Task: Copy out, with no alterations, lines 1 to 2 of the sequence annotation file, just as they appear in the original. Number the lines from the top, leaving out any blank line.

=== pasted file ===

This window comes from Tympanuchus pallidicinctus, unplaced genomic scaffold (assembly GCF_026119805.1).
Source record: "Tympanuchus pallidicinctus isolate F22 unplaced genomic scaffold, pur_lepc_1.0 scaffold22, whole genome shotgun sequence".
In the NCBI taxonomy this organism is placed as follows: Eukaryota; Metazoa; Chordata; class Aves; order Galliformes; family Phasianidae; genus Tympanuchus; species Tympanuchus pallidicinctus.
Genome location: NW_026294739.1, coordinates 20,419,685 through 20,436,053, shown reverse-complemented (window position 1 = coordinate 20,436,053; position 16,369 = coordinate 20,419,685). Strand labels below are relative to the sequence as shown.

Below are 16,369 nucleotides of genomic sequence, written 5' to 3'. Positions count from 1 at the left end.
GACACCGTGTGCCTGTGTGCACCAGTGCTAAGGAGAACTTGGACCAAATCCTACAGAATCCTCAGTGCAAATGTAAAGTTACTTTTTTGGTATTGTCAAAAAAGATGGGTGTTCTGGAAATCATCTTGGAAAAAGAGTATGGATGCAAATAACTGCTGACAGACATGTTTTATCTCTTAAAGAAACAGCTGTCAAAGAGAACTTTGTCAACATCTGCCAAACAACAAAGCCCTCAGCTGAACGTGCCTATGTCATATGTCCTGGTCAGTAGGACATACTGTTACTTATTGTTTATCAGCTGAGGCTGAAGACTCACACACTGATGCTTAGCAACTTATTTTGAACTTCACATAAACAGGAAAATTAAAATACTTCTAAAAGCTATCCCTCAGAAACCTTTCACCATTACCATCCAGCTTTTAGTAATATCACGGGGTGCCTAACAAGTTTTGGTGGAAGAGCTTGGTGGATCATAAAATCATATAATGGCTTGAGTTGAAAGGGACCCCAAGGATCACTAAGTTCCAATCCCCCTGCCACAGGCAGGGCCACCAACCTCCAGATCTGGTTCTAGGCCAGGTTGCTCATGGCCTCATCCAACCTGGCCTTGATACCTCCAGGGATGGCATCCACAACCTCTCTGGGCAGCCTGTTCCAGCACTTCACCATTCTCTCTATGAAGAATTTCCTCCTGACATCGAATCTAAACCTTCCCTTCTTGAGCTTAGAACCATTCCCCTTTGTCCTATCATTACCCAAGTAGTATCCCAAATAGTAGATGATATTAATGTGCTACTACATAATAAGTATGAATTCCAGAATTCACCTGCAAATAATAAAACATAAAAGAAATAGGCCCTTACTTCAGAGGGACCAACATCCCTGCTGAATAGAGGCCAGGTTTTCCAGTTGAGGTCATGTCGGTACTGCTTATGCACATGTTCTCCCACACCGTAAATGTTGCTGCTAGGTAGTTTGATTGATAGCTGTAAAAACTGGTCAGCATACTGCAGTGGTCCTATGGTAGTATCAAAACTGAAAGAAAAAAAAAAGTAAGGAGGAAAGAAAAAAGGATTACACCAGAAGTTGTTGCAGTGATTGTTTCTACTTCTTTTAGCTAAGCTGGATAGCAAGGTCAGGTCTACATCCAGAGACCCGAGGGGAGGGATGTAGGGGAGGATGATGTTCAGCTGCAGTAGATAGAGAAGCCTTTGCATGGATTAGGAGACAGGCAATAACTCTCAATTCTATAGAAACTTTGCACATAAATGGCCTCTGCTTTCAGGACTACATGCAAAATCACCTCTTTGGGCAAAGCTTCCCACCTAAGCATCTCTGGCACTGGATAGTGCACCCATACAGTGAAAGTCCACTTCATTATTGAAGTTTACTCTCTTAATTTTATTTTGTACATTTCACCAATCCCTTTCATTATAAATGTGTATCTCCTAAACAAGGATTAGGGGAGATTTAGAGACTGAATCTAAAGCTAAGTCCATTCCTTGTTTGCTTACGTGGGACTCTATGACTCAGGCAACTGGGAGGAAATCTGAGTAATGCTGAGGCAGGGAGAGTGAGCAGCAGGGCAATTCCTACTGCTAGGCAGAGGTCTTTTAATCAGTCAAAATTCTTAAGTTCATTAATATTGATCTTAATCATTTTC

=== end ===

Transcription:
This window comes from Tympanuchus pallidicinctus, unplaced genomic scaffold (assembly GCF_026119805.1).
Source record: "Tympanuchus pallidicinctus isolate F22 unplaced genomic scaffold, pur_lepc_1.0 scaffold22, whole genome shotgun sequence".